The US is big, like really big. Like 40x the size of the UK big. That means there’s a lot of land to explore – but it also means a lot of states competing to win your US tourism $$$.
Brands use Relative Insight to understand competitor landscape by comparing their own marketing materials and comms to those of specific competitors or to that of the industry at large. We used competitor website analysis on Visit California and I Love NY – each state’s respective US tourism board – to qualify the specific language they use to attract visitors.
Relative Insight’s approach to text analysis compares two or more textual data sets to pinpoint the linguistic attributes unique to each. This NLP technique analyzes words through the lens of contextual understanding to discover the differences in topics, words, phrases, grammar and emotion.
Using Relative Insight to compare New York and California will allow us to look beyond general travel terms both states likely use – revealing what makes the east and west coast unique.
On the East Coast, we observed more emphasis on cultural events and things to do. Website copy promoted arts and entertainment happenings, using the words art, performances, concerts and broadway.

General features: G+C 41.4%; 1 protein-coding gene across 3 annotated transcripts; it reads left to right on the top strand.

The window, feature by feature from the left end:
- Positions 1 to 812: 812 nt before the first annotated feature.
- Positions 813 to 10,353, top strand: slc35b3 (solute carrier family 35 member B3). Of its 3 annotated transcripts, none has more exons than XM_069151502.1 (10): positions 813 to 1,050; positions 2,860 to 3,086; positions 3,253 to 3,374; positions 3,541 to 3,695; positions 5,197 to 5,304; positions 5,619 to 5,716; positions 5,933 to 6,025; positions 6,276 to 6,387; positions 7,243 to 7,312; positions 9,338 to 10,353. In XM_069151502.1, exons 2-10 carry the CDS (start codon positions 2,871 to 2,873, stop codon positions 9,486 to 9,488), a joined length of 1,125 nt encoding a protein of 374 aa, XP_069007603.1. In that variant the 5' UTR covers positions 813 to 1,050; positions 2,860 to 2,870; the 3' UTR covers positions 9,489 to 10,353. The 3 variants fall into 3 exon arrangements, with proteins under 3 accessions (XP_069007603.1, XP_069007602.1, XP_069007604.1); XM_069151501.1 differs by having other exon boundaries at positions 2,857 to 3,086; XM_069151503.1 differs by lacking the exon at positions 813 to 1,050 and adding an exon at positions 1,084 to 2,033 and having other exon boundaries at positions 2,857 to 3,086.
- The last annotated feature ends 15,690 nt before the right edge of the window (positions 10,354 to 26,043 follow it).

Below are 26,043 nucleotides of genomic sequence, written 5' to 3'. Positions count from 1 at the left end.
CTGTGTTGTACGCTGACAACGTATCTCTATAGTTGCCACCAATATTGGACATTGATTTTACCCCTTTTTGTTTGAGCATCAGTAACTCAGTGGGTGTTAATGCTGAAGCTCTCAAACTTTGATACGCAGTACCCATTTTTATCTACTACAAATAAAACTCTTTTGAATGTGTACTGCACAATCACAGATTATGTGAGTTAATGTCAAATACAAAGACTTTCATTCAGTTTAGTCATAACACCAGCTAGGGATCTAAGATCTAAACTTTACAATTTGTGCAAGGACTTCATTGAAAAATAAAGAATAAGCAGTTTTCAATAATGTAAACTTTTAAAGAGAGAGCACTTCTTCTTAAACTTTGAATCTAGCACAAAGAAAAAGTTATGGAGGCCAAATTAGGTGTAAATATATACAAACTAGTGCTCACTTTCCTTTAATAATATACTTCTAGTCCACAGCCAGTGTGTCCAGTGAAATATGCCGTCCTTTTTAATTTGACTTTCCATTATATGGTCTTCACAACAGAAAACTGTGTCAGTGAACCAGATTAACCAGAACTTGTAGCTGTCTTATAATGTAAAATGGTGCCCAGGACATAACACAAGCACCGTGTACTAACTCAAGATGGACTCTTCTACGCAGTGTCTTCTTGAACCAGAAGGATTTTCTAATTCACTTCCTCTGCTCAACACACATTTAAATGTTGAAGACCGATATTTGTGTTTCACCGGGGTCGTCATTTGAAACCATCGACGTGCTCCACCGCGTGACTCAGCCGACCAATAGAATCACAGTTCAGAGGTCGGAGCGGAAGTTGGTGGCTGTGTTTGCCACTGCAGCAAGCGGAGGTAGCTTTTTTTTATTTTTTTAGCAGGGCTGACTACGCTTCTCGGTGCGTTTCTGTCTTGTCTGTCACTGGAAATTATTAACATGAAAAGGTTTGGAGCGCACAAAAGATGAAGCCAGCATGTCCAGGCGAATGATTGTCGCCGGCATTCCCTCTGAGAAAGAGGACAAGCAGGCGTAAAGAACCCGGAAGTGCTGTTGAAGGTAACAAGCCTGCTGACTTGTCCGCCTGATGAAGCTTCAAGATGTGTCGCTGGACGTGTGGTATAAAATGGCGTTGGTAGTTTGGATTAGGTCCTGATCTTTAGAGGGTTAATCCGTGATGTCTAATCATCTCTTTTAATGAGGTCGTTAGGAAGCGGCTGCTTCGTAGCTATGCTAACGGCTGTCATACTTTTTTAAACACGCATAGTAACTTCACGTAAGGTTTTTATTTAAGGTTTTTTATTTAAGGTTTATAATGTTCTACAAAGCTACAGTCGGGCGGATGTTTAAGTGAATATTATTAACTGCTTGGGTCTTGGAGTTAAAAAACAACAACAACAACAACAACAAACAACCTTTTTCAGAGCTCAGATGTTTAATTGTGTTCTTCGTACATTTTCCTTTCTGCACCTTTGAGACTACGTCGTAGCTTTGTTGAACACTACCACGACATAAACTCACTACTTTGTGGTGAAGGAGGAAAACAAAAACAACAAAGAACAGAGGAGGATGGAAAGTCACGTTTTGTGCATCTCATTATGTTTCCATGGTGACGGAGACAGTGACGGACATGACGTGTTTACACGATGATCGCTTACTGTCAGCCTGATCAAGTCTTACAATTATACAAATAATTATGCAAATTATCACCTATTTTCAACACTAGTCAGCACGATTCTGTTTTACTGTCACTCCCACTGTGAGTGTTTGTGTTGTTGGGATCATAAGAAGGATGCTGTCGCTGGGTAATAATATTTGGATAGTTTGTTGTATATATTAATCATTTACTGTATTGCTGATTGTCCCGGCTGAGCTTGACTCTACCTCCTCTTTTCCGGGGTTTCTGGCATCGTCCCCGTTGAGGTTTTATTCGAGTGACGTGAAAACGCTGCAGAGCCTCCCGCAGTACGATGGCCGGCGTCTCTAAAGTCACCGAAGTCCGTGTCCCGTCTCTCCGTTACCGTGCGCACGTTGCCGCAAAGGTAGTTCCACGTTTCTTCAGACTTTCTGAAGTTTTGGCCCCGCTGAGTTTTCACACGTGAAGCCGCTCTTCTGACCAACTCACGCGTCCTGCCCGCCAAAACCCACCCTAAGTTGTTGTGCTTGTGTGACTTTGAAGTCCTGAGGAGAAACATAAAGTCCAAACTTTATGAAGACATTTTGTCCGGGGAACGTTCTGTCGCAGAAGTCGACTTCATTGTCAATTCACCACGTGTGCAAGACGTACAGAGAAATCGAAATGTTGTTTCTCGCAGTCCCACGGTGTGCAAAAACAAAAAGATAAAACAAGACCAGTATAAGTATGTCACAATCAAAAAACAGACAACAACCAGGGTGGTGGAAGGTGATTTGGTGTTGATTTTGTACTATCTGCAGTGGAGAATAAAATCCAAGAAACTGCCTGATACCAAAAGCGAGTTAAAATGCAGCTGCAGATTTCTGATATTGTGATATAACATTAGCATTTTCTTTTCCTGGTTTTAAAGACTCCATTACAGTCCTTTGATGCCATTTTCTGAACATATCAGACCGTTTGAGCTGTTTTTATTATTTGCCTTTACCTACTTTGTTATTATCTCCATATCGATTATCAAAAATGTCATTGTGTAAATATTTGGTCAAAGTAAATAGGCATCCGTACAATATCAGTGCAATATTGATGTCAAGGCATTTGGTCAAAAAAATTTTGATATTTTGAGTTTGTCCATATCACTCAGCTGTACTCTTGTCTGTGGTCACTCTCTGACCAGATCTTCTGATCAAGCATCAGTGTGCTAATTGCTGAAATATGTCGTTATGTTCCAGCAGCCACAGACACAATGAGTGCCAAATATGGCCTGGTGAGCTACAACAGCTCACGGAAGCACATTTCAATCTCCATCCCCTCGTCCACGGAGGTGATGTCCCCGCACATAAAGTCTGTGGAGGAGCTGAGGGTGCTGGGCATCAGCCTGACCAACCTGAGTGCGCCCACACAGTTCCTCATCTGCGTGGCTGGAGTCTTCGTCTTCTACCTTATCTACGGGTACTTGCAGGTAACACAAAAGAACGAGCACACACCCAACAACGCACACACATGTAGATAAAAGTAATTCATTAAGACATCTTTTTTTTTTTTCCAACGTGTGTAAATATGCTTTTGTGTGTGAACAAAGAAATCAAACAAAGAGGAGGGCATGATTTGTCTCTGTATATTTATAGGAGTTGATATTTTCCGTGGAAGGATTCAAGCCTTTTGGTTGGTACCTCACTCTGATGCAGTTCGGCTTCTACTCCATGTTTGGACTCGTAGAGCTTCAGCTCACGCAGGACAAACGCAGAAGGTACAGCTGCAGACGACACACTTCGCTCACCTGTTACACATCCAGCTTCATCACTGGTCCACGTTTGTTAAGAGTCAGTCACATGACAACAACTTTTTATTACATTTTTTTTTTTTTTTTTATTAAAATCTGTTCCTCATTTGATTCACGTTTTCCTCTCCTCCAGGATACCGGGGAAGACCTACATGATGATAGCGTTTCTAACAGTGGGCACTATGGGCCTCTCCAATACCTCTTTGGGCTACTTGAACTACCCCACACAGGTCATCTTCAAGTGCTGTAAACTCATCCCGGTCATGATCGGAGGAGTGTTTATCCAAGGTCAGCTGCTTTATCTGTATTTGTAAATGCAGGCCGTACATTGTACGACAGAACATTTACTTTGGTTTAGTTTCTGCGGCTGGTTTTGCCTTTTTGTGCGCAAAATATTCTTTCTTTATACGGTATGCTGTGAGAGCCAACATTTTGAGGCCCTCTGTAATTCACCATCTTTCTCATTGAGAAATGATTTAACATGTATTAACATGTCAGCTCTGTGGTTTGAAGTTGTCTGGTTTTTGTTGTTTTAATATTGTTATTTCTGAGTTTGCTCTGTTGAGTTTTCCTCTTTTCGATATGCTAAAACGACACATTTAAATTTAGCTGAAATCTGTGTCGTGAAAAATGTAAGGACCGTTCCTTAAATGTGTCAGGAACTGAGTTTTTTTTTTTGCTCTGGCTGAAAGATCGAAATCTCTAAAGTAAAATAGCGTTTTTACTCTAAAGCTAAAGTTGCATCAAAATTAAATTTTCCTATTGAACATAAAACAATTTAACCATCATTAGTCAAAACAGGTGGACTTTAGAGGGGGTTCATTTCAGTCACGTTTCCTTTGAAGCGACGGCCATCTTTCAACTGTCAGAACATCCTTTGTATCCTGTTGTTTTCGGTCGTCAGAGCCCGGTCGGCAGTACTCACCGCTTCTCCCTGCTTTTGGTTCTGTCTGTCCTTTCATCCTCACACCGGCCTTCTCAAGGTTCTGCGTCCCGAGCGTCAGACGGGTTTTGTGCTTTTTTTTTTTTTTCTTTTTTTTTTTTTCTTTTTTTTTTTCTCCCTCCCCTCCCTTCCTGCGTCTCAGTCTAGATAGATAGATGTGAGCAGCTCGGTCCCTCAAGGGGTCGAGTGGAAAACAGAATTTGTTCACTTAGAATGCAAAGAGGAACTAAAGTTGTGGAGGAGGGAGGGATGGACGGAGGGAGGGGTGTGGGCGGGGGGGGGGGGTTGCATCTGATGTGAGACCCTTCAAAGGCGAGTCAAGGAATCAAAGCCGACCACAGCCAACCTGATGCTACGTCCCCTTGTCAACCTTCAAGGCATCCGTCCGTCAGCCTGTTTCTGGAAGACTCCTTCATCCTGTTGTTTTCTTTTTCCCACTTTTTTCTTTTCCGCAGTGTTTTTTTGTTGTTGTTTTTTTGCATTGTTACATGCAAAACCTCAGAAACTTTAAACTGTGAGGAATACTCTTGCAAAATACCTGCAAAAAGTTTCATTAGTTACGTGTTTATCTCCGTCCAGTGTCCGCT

In line with this cultural theme, I Love NY promoted the state’s culinary achievements and heritage. New York is of course known for bagels and pizza, but we also saw mentions of delicious beer, wine, cookies and sausage.
Our competitor website analysis found New York State tourism 22.7x more likely to talk about accessibility and publish online content accommodating visitors with disabilities. Blog posts included travel suggestions for blind, deaf, autistic and wheelchair using tourists.
We observed one underlying theme across all Visit California promotional materials – the environment. This theme presented itself in a few different ways, with the first being an emphasis on water, as Cali was more likely to use words like ocean, pier, springs and coast. While both states are coastal, California boasts 840 miles of coastline, while New York spans 520 miles.
In our competitor website analysis, the next environmental insight we found is the influence of state landscape and parks. California was 7.9x more likely to talk of forests, gardens, meadows, trees and national parks. This seems fitting as California includes nine national parks, more than any other state.
Finally, California used descriptive language to promote these natural sights. Website copy included the words colorful, rugged, beautiful, lush, rustic and lavish. California paints a vivid picture of the state’s scenery to entice new visitors.
Both states took a different approach to US tourism marketing – New York used more informational language, while California opted for a descriptive tone of voice. Competitor website analysis helps pinpoint what exactly makes a brand unique, and gives them the insight to adopt strategies from successful competitors.